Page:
2018 CNO Concerns: Nurse Recruitment & Retention

2018 CNO Concerns: Nurse Recruitment & Retention

Shane Parker, RN
Co-founder and Chief Nursing Officer

During a Chief Nursing Officer roundtable discussion convened in January by Avant Healthcare Professionals, participants cited nurse recruitment and retention as a key issue faced by nearly every facility and system. The complex problem of the nursing shortage is expected to worsen over the next decade, which means CNOs must continue to focus on retention efforts and must consider innovative ways to address the unique challenges of retaining millennial nurses, in particular.

Evolution of a crisis

The United States has endured numerous nursing shortages across the decades. The 1930s saw an acute decline in practicing nurses toward the end of the Great Depression, and when thousands of nurses joined the war effort in the 1940s, civilian hospitals again experienced a serious shortage of nurses.

After World War II, the Baby Boom generation fueled growth in the nursing population, thanks in part to the 1964 Nurse Training Act, which provided funding for nursing education, and to the improved nursing salaries offered by hospitals after the passage of Medicare and Medicaid legislation around the same time. This influx of nurses helped alleviate the minor nursing shortages that came and went throughout the rest of the 20th century, but a crisis began brewing around the year 2000 due to increasing demand coupled with dwindling supply.

Today, a confluence of events is pushing the U.S. into the greatest nursing crisis it has yet seen. As Baby Boomer nurses retire, they remove themselves not only from the clinical workforce but from faculty positions at nursing schools. Without enough faculty members, those schools can’t educate enough nurses to replace the ones who are retiring. Furthermore, the Baby Boomer generation in general, including those retired nurses, will create an influx of patients to the system at precisely the time when there aren’t enough nurses to provide them with care.

A focus on recruitment and retention

Particularly in markets where multiple hospitals and health systems must compete for a shrinking pool of nurses, recruitment and retention must continue to be a major focus for CNOs. Collectively hospitals spend billions of dollars each year on signing bonuses, increased nurse salaries, student loan repayment and other incentives to attract and retain nurses, but with an average turnover cost of around $48,000 per bedside RN, retention clearly benefits any hospital by saving money over the long term.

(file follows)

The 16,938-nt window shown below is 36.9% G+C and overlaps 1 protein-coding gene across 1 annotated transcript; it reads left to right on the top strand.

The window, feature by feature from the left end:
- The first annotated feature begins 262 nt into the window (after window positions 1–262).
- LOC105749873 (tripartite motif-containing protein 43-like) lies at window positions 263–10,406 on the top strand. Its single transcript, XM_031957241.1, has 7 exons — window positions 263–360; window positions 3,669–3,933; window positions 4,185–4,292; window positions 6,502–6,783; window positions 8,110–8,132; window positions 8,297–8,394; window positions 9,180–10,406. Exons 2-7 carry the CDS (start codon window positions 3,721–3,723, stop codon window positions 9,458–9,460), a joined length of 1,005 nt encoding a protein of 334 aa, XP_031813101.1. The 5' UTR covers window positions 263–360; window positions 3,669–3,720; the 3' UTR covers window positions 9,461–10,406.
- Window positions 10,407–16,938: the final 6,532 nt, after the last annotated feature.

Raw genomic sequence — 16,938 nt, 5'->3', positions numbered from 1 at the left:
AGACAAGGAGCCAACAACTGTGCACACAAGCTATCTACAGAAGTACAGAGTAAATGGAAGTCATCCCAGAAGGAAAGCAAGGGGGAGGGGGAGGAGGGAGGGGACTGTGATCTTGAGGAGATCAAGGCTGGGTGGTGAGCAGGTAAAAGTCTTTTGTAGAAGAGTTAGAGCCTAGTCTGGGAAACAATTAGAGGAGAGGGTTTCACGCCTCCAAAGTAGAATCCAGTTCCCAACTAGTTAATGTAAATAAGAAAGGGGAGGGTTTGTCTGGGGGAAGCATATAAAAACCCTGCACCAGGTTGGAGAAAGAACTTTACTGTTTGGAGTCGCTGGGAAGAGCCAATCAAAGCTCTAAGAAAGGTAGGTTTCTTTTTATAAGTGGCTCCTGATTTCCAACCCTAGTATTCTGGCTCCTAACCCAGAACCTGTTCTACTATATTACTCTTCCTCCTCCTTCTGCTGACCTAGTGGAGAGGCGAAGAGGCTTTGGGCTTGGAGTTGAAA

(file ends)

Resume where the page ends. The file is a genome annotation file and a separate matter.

CNOs report feeling challenged by the new generation of millennial nurses, however, when it comes to retention. These nurses may need help to see the benefit of staying with a single organization long-term, and they may value non-financial perks like personalized job coaching and on-site daycare as much as having their loans paid off. Savvy CNOs will in order to better retain millennial nurses.

Nurse executives also should consider low-cost strategies to boost nurse retention. Tactics like incentivized shifts that accrue points to be redeemed for small but meaningful rewards can make a positive impact on retention rates.

“We worked with one hospital to customize our scheduling software to highlight incentivized shifts to reward nurses for choosing them,” said Shane Parker, RN, co-founder and Chief Nursing Officer of Shift Wizard. “The nurses who chose those shifts through the self-scheduling system earned points that were later redeemable for rewards like a premier parking space or early access to shift choice or to be entered into a drawing for tickets to see the local major league baseball team. These incentives didn’t cost the organization a lot of money, but the nurses were very pleased with the organization’s creativity in providing them with fun opportunities to earn something extra for their efforts.”

Long-term strategies to address the nursing shortage

Developing extensive nurse recruitment and retention strategies is a must for every CNO today, but those efforts only address the immediate impact of the nursing crisis. Over the long term, organizations will need to look at devoting resources to basic nursing education, partnering with universities and other nursing schools and plotting a long-term plan to stabilize the nursing population over the next several decades. Through a combination of immediate financial investment, staff engagement strategies and low-cost incentives, hospitals and health systems can position themselves for ongoing success in nurse recruitment and retention.

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